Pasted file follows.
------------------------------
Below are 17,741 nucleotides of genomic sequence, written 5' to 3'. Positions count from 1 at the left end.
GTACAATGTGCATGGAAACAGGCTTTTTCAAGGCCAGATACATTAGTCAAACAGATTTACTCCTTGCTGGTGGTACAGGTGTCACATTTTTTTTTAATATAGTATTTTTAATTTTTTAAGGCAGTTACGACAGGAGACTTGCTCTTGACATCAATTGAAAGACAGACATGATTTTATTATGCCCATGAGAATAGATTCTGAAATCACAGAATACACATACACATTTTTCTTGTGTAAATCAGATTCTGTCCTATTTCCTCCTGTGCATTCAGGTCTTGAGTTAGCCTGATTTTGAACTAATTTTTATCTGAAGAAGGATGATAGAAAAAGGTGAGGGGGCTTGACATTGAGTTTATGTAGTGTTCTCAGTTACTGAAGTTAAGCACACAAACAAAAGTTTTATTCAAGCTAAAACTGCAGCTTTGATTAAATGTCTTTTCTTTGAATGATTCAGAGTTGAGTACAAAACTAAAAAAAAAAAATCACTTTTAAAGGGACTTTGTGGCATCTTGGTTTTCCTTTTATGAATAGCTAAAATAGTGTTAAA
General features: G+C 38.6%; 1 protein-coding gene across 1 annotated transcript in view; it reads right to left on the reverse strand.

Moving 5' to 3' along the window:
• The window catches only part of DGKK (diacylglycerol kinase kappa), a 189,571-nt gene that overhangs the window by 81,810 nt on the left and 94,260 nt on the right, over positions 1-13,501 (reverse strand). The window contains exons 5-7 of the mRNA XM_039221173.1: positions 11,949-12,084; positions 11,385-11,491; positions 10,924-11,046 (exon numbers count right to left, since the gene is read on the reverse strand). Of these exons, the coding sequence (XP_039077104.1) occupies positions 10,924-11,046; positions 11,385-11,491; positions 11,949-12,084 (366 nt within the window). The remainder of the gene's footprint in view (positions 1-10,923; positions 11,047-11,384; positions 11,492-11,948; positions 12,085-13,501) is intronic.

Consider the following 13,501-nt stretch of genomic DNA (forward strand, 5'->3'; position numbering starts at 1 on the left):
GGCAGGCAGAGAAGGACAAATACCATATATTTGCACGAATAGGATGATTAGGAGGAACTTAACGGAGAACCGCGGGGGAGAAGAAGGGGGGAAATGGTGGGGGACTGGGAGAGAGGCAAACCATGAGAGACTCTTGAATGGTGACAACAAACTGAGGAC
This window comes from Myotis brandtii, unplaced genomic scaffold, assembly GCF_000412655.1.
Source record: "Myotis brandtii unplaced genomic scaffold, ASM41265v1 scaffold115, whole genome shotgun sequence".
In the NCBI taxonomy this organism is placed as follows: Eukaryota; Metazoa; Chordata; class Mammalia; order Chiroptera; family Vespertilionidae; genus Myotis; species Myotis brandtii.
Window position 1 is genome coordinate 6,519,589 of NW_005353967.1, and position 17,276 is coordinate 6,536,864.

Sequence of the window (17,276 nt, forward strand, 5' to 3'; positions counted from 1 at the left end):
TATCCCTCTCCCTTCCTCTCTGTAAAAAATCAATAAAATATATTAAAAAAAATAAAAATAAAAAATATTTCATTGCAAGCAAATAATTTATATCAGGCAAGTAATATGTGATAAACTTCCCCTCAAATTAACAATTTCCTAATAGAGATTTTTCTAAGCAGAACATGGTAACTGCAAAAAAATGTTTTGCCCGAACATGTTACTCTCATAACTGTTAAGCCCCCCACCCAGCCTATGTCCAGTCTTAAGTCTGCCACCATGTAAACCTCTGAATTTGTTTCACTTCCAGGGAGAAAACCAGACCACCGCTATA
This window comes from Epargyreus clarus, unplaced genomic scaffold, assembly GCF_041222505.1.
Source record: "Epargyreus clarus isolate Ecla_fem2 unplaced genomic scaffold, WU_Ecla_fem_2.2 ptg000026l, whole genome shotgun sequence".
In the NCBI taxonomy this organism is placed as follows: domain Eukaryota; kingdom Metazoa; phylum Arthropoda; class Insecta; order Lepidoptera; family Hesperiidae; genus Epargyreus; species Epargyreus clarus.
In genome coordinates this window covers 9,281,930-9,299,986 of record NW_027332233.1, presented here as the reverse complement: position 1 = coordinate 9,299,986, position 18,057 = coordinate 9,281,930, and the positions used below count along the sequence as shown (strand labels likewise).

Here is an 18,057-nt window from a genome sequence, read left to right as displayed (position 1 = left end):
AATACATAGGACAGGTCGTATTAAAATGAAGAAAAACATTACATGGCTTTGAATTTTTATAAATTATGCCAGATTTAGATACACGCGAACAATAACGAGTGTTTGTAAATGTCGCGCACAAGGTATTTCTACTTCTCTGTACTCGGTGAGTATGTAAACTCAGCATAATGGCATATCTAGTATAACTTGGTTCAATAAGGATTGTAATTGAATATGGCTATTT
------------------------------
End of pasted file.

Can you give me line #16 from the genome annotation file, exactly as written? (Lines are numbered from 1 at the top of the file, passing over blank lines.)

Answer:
In the NCBI taxonomy this organism is placed as follows: domain Eukaryota; kingdom Metazoa; phylum Arthropoda; class Insecta; order Lepidoptera; family Hesperiidae; genus Epargyreus; species Epargyreus clarus.